Power of attorney, living wills & end of life

End-of-life issues can be extremely complex, and many people avoid making decisions about how such issues will be handled because it can be an uncomfortable and difficult subject to address. However, it is crucial that you do spend time thinking about how you want your final days to play out, both for your own personal comfort and for the well-being of your loved ones. At the very least, strongly consider making a living will and determining who you want to grant a durable power of attorney for healthcare decisions.

The Living Will

living will is a document that sets forth what to do, and what not to do, if you are incapacitated and unable to make those decisions. This could be because you are in a coma, suffered a debilitating injury, or because you have become seriously mentally incapacitated. Here are some of the most basic considerations to account for in your living will:

  • Life-Prolonging Medical Care: Your living will should state whether you want to receive life-prolonging treatments at the end of your life. Typical treatments include blood transfusions, respirators, dialysis, drug treatment and surgery.
  • Do Not Resuscitate (DNR) Directives: In conjunction with directives about whether you want to receive life-prolonging medical care, most living wills will state whether or not you want to be resuscitated (CPR) at the end of your life. It is advisable to let your doctor and local hospital know about your DNR decisions and, if you do not want paramedics to try to resuscitate you, to wear a Medic Alert bracelet, anklet or necklace with those instructions.
  • Life-Prolonging Food and Water: Often, if someone is comatose or seriously injured, they will only be able to survive through the external administration of food and water. When such treatment is stopped, the patient will die naturally of dehydration and medical professionals will typically apply medication to make such a passing comfortable. You should specify whether you want to receive food and water, under what conditions and timelines you would like to receive such treatment and when to stop it.
  • Pain Management: Even if you decide you want to let death occur naturally, without intervening care, it does not mean you have to die with pain. Now commonly called comfort care or palliative care, the goal of such care is to emphasize qualify of life and dignity by keeping the patient comfortable and free of pain until they pass. Specify in your living will if you want doctors to emphasize pain management at the end of your life.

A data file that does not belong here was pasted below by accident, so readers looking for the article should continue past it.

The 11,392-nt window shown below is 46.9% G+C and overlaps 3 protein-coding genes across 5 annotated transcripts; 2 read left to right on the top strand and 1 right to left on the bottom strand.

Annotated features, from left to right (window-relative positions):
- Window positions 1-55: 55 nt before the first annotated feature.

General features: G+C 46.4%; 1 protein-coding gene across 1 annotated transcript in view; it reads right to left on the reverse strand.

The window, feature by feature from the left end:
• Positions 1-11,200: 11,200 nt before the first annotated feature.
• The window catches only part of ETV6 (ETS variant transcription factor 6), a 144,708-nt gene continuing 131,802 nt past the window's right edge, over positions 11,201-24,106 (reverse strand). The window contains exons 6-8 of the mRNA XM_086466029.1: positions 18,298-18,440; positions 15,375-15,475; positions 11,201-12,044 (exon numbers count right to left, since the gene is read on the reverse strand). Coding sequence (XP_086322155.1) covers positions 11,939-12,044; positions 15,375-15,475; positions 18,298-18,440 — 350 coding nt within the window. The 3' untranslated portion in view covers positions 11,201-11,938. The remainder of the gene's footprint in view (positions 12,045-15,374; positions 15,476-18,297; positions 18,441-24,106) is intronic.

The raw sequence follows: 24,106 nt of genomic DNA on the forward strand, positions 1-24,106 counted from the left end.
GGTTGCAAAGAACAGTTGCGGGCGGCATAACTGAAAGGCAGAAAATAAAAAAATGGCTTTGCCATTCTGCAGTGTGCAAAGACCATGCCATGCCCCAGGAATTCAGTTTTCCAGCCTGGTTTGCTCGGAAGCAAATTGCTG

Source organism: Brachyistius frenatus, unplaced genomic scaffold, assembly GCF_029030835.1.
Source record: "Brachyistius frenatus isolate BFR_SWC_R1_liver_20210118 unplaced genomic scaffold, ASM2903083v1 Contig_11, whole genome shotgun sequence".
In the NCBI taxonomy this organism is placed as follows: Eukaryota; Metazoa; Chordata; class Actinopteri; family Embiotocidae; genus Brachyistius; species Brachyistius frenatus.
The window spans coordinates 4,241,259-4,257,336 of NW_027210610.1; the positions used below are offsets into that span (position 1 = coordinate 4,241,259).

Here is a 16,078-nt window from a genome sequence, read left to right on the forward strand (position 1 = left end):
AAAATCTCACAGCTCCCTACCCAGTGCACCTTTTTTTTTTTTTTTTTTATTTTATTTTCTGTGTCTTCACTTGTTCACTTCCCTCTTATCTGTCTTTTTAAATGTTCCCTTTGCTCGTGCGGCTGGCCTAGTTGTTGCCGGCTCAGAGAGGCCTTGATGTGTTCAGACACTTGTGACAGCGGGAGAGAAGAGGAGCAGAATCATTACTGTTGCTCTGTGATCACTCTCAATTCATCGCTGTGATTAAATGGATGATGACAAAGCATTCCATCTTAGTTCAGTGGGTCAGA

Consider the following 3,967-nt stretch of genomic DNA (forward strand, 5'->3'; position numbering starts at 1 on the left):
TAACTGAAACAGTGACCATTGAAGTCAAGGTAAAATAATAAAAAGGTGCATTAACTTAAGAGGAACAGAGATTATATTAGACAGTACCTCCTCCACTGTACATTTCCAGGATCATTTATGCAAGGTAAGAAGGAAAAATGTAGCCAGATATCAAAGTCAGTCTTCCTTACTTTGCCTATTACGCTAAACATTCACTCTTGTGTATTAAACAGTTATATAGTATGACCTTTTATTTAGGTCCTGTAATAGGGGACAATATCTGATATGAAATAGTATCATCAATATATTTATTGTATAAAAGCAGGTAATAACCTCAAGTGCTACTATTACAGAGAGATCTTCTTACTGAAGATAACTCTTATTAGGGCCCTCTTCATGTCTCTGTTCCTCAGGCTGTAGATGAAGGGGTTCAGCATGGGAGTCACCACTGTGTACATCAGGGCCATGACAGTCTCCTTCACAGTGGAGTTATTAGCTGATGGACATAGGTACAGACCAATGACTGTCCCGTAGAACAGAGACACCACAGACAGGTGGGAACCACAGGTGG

Need a Living Will or Durable Power of Attorney? An Estate Planning Attorney Can Help

Imagine suffering from a massive stroke, resulting in the inability to move your body or even speak, and thus unable to convey your wishes to doctors or other caretakers. That is what living wills and powers of attorney are meant to remedy. But it’s important to get ahead of the curve while you’re healthy and lucid. Learn more about your health care and end-of-life legal options by speaking with an estate planning attorney near you today.

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Choosing a healthcare proxy

Choosing a healthcare proxy helps to ensure you receive the care you want at the end of life. Your healthcare proxy, or agent, should be someone you trust, a family member or close friend. Your agent makes medical decisions for you when you no longer can. You can ask your proxy to make all your healthcare decisions or only certain ones. Your proxy can also decide how your wishes apply as your condition changes. Appointing a proxy ensures that providers follow your wishes.

Everyone over age 18 should have a healthcare proxy. Situations that may require a proxy:

  • You are in a coma from an accident or illness.
  • You are terminally ill and not expected to recover.
  • You have Alzheimer’s or another form of dementia.
  • You are under general anesthesia, when something unexpected occurs.